Using a Delphi method, we developed a geriatric depression inventory (GDI), consisting of 12 core symptoms of depressive disorder in old age. We investigated its reliability and validity on 89 patients with late-life depression and 249 non-depression controls. Both self-report (GDI-SR) and physician-interview (GDI-RI) versions were assessed.
Cronbach's α coefficient was 0.843 for GDI-SR and 0.880 for GDI-RI. Both GDI-SR and GDI-RI showed good concurrent validity with the 15-item Geriatric Depression Scale (GDS-15) (GDI-SR: r = 0.750, p < 0.001; GDI-RI: r = 0.733, p < 0.001). The area under the curve of the receiver operating characteristic (ROC) was 0.938 for GDI-SR and 0.961 for GDI-RI, suggesting good to excellent discrimination of depression versus non-depression. Using a cut-off of three items endorsed, sensitivity and specificity were 92.1% and 81.9% for GDI-SR, and 93.3% and 87.1% for GDI-RI.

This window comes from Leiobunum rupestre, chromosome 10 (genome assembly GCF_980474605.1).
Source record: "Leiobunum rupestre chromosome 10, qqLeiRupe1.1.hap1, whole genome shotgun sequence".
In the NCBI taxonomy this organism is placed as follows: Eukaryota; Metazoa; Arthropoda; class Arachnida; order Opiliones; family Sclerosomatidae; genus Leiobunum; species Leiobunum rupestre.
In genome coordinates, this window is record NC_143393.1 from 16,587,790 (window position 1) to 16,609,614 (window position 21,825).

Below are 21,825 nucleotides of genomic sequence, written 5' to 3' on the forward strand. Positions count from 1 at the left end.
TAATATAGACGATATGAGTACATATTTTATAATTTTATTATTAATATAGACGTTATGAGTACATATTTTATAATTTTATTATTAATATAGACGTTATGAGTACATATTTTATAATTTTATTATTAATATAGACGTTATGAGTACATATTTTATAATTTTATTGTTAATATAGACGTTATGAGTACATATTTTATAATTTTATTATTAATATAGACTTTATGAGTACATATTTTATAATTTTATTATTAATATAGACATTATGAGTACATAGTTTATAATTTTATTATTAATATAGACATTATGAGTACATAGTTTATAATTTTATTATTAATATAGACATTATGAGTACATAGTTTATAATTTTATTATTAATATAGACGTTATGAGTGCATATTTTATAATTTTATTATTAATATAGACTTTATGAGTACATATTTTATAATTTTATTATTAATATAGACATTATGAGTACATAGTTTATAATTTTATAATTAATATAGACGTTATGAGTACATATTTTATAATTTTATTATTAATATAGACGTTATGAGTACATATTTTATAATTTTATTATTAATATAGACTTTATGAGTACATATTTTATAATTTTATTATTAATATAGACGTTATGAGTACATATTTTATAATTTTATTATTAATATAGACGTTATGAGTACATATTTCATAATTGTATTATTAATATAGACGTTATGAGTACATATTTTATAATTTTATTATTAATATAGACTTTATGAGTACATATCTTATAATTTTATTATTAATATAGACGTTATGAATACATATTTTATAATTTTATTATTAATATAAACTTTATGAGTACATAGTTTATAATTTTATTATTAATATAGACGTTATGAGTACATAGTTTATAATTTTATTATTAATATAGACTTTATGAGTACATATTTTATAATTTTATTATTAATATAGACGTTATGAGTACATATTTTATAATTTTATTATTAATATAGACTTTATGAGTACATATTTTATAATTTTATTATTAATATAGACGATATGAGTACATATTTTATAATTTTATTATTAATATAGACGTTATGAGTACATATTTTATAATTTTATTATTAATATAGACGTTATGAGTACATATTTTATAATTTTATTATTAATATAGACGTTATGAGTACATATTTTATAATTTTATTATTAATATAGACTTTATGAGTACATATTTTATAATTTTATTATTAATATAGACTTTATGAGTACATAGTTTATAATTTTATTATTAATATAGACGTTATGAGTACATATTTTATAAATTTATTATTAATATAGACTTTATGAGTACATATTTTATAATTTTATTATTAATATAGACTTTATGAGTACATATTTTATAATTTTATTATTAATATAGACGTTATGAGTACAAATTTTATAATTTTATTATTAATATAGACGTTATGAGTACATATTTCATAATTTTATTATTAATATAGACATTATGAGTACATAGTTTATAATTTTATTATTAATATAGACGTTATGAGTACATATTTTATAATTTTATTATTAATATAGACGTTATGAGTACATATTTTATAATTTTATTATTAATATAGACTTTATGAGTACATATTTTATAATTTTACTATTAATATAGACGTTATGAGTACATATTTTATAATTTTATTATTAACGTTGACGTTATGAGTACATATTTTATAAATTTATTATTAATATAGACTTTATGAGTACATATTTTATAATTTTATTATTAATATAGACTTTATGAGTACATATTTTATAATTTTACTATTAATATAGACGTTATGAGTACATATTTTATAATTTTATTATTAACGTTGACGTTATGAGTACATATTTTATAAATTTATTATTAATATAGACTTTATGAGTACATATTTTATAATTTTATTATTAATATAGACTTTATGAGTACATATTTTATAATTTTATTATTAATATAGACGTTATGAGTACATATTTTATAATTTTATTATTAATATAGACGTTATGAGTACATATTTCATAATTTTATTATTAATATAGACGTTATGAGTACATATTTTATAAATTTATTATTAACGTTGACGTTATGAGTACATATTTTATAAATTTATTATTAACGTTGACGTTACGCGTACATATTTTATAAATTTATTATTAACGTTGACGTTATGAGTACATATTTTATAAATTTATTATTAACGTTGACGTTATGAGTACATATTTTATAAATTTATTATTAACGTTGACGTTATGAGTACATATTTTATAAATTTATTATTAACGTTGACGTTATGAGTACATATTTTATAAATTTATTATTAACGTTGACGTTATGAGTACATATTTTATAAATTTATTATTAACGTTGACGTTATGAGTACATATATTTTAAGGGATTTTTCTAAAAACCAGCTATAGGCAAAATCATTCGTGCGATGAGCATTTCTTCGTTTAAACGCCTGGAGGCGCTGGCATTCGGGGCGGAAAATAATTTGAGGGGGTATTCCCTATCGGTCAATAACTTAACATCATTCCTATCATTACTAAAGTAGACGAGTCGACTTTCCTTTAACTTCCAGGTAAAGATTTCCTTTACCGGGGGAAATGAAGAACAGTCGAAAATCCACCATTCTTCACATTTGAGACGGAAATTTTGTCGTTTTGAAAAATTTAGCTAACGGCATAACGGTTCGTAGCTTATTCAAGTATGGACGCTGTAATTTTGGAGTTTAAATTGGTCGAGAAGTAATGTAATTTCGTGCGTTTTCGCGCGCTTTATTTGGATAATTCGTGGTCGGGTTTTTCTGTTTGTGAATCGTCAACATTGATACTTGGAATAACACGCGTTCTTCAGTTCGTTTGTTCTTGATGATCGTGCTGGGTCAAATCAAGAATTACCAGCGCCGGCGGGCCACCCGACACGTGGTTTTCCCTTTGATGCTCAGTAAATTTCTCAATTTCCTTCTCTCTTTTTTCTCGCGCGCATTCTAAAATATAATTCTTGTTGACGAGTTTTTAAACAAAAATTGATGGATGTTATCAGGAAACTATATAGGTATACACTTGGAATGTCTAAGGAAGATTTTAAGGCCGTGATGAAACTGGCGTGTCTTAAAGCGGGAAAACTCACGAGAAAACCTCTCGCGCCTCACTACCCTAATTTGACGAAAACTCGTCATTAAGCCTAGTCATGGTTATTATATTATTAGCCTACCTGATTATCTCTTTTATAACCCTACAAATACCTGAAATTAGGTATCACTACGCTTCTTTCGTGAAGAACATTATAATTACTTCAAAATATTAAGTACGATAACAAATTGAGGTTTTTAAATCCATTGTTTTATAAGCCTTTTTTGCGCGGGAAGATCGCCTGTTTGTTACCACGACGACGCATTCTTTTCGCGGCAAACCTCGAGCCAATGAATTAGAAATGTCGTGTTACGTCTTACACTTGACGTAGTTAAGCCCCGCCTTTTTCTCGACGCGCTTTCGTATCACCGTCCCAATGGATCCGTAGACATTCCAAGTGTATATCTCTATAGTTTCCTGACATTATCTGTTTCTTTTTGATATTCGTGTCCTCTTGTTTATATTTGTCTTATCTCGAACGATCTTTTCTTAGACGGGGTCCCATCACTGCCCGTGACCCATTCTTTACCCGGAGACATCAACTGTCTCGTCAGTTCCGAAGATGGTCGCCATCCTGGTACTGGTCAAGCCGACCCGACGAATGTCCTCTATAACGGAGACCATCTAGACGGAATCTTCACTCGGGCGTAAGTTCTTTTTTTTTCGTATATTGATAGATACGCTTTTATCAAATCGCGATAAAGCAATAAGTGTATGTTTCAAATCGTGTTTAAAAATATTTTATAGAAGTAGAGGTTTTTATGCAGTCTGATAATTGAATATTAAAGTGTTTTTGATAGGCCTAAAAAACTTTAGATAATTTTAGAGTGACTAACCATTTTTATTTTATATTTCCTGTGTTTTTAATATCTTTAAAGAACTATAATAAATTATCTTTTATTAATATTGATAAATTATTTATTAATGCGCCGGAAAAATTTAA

The GDI, either based on self-report or rater interview, is a reliable and valid instrument for the detection of depression among older adults in non-psychiatric medical settings in Chinese culture.
To determine the association of gestational weight gain (GWG) or pre-pregnancy BMI with postpartum weight retention (PPWR).
PubMed, Cochrane Controlled Trials Register, EMBASE, Science Citation Index Expanded, Current Contents Connects and Biosis Previews were used to search articles.
Publications that described the influence of pre-pregnancy BMI or GWG on PPWR.